Yet the committed snooker punter, who had been watching the PTC series, would have known these were two very capable qualifiers. Higginson had enjoyed his best ever season, reaching the semis at the PTC Grand Final. After watching him comprehensively win his final qualifying match for Sheffield, I was confident Higginson wouldn't disgrace himself and successfully tipped him to win both the match and handicap against Lee.
Likewise Jones caused a big upset against Murphy and went on to reach the quarter-finals with a spate of big breaks. The young Welshman would have been impossible to identify from simply studying results as in the old days, but had looked throughout the season to be a player with considerable natural talent - a fluent breakbuilder lacking experience. By bringing his best game to Sheffield, Jones was transformed from also-ran to narrow quarter-final loser, producing a standard that many around his forty-something ranking mark are incapable of.
The principal task in order to successfully trade the outright market is to constantly monitor the draw, from beginning to end of the tournament. Start by separating the first round draw into four quarters, each of which must produce a semi-finalist. By going through each section in detail, identify which sections are easier or harder than others. Learn to calculate the combined odds of each section. For example, if one section consists of four players all priced at 10.00, the price for the quarter is 2.50. Think ahead to the semi-finals when all four quarters have been completed, and evaluate how the betting might look at that later stage. Would 2.50 represent good or poor value at that later stage about any of those four candidates?
One quarter may contain three of the first six market leaders. In such a scenario, unless holding a particularly strong opinion, it's probably worth looking elsewhere for early bets, in the knowledge that somebody can later be picked from this 'group of death', once it becomes clearer which leading candidate will emerge. Likewise, another quarter may contain only one leading candidate and several others at big prices. In this case, it might be worth backing the big-priced candidates, hoping early results go the right way, forcing their odds to drop sharply as the draw progresses.
A perfect example came at the last World Championship. Many observers considered the real final to have been played at the quarter-final stage between O'Sullivan and Neil Robertson, both of whom were strong fancies from the outset but drawn together at this relatively early stage. Whoever won that match was guaranteed to be a very strong favourite ahead of the semis, but could only fill one of the four places.
Alternatively the losing finalist, Ali Carter, represents the classic case of a capable player benefitting from a good draw, at great odds. A former losing finalist with substantial Crucible pedigree, Carter began the tournament at 100.00 due to a poor season, despite starting strong favourite for his opening match. He was the fourth likeliest candidate in a section where only Judd Trump was among the leading seven in the betting. He beat Trump in the second round, other results went his way and suddenly this pre-tournament outsider was heavily odds-on to reach the semis, and around 8.00 for the championship.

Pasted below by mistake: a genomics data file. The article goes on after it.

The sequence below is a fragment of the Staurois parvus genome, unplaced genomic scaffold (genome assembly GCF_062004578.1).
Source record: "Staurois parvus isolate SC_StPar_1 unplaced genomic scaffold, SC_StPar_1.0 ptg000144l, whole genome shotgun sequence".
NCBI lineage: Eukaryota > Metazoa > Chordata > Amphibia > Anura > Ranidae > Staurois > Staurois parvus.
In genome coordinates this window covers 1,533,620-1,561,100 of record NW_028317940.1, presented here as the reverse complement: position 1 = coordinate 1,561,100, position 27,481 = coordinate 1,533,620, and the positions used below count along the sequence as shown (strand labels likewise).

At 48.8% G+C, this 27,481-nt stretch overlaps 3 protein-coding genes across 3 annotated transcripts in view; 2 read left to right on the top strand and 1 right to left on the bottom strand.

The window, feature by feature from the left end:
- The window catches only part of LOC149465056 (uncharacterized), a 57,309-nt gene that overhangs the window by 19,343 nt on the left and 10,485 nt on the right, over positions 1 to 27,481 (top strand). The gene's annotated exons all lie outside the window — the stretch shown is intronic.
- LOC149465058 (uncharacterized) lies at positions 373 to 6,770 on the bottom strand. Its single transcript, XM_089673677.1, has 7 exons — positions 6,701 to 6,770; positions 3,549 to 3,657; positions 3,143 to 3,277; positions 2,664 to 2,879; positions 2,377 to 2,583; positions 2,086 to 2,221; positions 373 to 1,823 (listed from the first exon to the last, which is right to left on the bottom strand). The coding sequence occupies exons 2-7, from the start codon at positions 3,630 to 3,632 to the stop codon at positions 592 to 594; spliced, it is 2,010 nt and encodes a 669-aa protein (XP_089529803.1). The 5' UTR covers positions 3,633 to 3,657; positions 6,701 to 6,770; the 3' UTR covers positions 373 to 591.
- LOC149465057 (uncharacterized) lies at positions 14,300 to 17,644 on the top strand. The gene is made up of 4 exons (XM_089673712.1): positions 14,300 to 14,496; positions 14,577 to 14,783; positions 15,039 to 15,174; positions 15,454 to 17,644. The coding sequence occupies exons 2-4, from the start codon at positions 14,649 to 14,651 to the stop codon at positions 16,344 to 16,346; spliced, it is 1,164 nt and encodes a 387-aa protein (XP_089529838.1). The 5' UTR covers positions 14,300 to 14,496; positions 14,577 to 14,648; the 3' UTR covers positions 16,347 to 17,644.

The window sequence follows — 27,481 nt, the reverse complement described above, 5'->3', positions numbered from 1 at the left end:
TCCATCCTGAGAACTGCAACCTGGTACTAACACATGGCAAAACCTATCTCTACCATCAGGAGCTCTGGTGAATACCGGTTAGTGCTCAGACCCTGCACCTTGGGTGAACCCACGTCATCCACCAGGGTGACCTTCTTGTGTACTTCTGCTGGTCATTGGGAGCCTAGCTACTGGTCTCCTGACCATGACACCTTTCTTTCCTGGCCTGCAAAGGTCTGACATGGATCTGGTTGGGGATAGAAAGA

The more snooker one watches, the greater edge will be gained. Watch as many players as possible and learn their styles. For some, their strength lies in prolific breakbuilding. If they're struggling to make 50 in the early rounds, it makes sense to conclude they're out of form. When they're scoring heavily early on, get on board. Others tend to be tacticians and scrappers, who nonetheless get the job done and retain a high ranking.
Some examples. Ronnie O'Sullivan is much more reliable over shorter matches, as seen by his total dominance of the Premier League, a six-frame format using a shot-clock. Mark Williams has achieved everything in the game, but has never been a big breakbuilder. His opponent therefore often represents good value in the 'Highest Break' market. Some are effective against inferior players, yet rarely win tournaments. Carter being the perfect example.
The best example of a player's style offering betting angles is Mark Selby. A mainstay near the top of the world rankings, Selby is always among the favourites and starts at short odds-on against all bar the very best. His results justify it, but the manner in which he tends to achieve those results doesn't. Selby rarely runs away with matches and often gets bogged down in scrappy affairs. Between 2007 and 2009, Selby lost only one match at the Masters, winning the title twice and losing the other final. Yet seven of his 12 matches during that stellar period went to a deciding frame.
In this case, the angle lies in backing outsiders on the handicap against Selby, or at big prices with a view to trading in-running when the match turns out to be closer than the market expected. Plus, as I'll explain in the final section, Selby's style offers a useful in-running angle.
This last pointer may seem like a no-brainer, but 'Back High, Lay Low' is not as easy as it sounds. Some sports invariably favour leaders in-running, while others are perfect for a 'lay the leader' strategy. Snooker falls into the latter category, although it still requires research.
Especially in short matches and individual frame betting, the odds are liable to change very fast. Consider a best of nine match, with close pre-match betting. If one players goes 1-0 up and has a breakbuilding chance in the next frame, their odds may well shorten below 1.40. Yet most breaks aren't frame winners. One easy miss in the balls can transfer the frame winning chance to his opponent, forcing those odds to drift to 1.80 within seconds. The same principle applies throughout the match - many best-of-nines turn around from 3-0 or 4-1. It is common for matches to end up 5-3 or 5-4, with both trading at short odds-on.
The best angle in this regard is to know each player's style. If the man at the table is an in-form breakbuilder, laying mid-break becomes a lot riskier. If alternatively, we're talking about a less fluent player, laying at odds-on can represent spectacular value. Again Selby offers the best example amongst the leading players and the same theory could be applied to virtually all players outside the top-16.